Recorded at the Village Vanguard in 1961, shortly before Scott LaFaro’s death, Waltz for Debby is the second album issued from that historic session, and the final one from that legendary trio that also contained drummer Paul Motian. While the Sunday at the Village Vanguard album focused on material where LaFaro soloed prominently, this is far more a portrait of the trio on those dates. Evans chose the material here, and, possibly, in some unconscious way, revealed on these sessions — and the two following LaFaro’s death (Moonbeams and How My Heart Sings!) — a different side of his musical personality that had never been displayed on his earlier solo recordings or during his tenures with Miles Davis and George Russell: Evans was an intensely romantic player, flagrantly emotional, and that is revealed here in spades on tunes such as “My Foolish Heart” and “Detour Ahead.” There is a kind of impressionistic construction to his harmonic architecture that plays off the middle registers and goes deeper into its sonances in order to set into motion numerous melodic fragments simultaneously. The rhythmic intensity that he displayed as a sideman is evident here in “Milestones,” with its muscular shifting time signature and those large, flatted ninths with the right hand. The trio’s most impressive interplay is in “My Romance,” after Evans’ opening moments introducing the changes. Here Motian’s brushwork is delicate, flighty and elegant, and LaFaro controls the dynamic of the tune with his light as a feather pizzicato work and makes Evans’ deeply emotional statements swing effortlessly. Of the many recordings Evans issued, the two Vanguard dates and Explorations are the ultimate expressions of his legendary trio.

Tracks:
01 – My Foolish Heart
02 – Waltz for Debby
03 – Detour Ahead
04 – My Romance
05 – Some Other Time
06 – Milestones

Personnel:
Bill Evans – piano
Scott LaFaro – bass
Paul Motian – drums

Recorded live at the Village Vanguard, New York City; on June 25, 1961

Quality: eac, flac, cue, log, artwork

Tony Bennett & Bill Evans Album {Fantasy}[OJC]


Review by William Ruhlmann (allmusic.com)
Having completed his relatively brief sojourn with MGM/Verve with 1973’s Listen Easy, Tony Bennett was in the midst of forming his own label, Improv Records, when he made a deal with jazz pianist Bill Evans to cut two LPs, this one for Evans’ label, Fantasy Records, with another to follow on Improv. The singer and his collaborator (“accompanist” does not adequately describe Evans’ contribution, and in any case he received co-billing) got together in a recording studio over four days in June 1975 with no one other than the producer, Helen Keane and an engineer present, and quickly recorded one of the best albums of either’s career. For Bennett, it was a dream project; for years (decades, actually), he had been balancing the demands of commerciality with his own inclinations toward jazz and affection for the songs of Broadway masters and of the Great American Songbook. Left to himself with a jazz partner, he naturally gravitated toward both interests. There were songs here that he had already recorded, but never in so unadorned and yet fully realized a fashion. Evans was an excellent accompanist, using his steady left hand to keep his singer centered, but ready, whenever the vocals were finished, to go off into his characteristically lyrical playing. Bennett could seem a bit earthbound when he came back in (he still wasn’t really a jazz singer), but his obvious enthusiasm for the project, coupled with his mastery of phrasing in songs he understood perfectly made him an equal in the partnership. As far as the major-label record business was concerned, the 46-year-old singer might have been over the hill and indulging himself, but in fact he was in his prime and finally able to pursue his ambitions unfettered, and that would prove itself a major boost to his career over time. For the moment, he’d made an excellent jazz-pop hybrid in which both musicians were shown off to advantage. [The five alternate takes included as bonus tracks on the 2006 reissue of the album are, not surprisingly, more interesting for Evans’ different improvisations than for anything else. But they also demonstrate that he and Bennett tried different approaches to the tunes. The album’s lead-off track, “Young and Foolish,” begins with both Bennett and Evans on the refrain, but the alternate take starts with Evans alone, followed by Bennett singing the song’s introductory verse instead; the version runs a minute longer. The alternate take of “The Touch of Your Lips,” on the other hand, is at a faster tempo and a minute shorter. None of the alternate takes actually improves on the originally released ones, but they show how well considered the album was.]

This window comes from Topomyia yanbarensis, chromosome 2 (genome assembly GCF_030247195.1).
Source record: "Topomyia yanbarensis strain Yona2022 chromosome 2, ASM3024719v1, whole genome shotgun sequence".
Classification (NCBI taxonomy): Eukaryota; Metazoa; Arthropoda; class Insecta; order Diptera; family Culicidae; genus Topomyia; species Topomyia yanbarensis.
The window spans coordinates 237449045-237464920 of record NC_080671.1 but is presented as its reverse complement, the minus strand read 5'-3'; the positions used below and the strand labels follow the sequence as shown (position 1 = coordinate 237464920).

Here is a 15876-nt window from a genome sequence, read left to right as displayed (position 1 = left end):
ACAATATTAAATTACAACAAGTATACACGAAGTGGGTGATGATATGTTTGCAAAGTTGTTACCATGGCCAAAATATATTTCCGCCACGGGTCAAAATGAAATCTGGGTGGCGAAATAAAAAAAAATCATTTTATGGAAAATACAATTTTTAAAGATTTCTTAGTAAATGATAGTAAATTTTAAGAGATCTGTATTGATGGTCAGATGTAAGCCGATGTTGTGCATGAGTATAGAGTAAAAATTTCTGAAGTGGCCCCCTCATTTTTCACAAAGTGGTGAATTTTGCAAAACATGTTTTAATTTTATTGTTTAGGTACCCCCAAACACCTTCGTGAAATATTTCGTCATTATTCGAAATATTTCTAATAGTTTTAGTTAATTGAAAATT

Tracklist:
01 – Young and Foolish 03:54
02 – The Touch of Your Lips 03:56
03 – Some Other Time 04:42
04 – When in Rome 02:55
05 – We’ll Be Together Again 04:39
06 – My Foolish Heart 04:51
07 – Waltz for Debby 04:04
08 – But Beautiful 03:36
09 – Days of Wine and Roses 02:22

Personnel:
Tony Bennett – vocals
Bill Evans – piano

Recorded at Fantasy Studios, Berkeley, CA; June 10-13, 1975.

Label: Fantasy / OJC
Year: 1991
Genre: Jazz
Style: Vocal Jazz, Post Bop
Total Time: 34:58

Quality: eac, flac, cue, log, artwork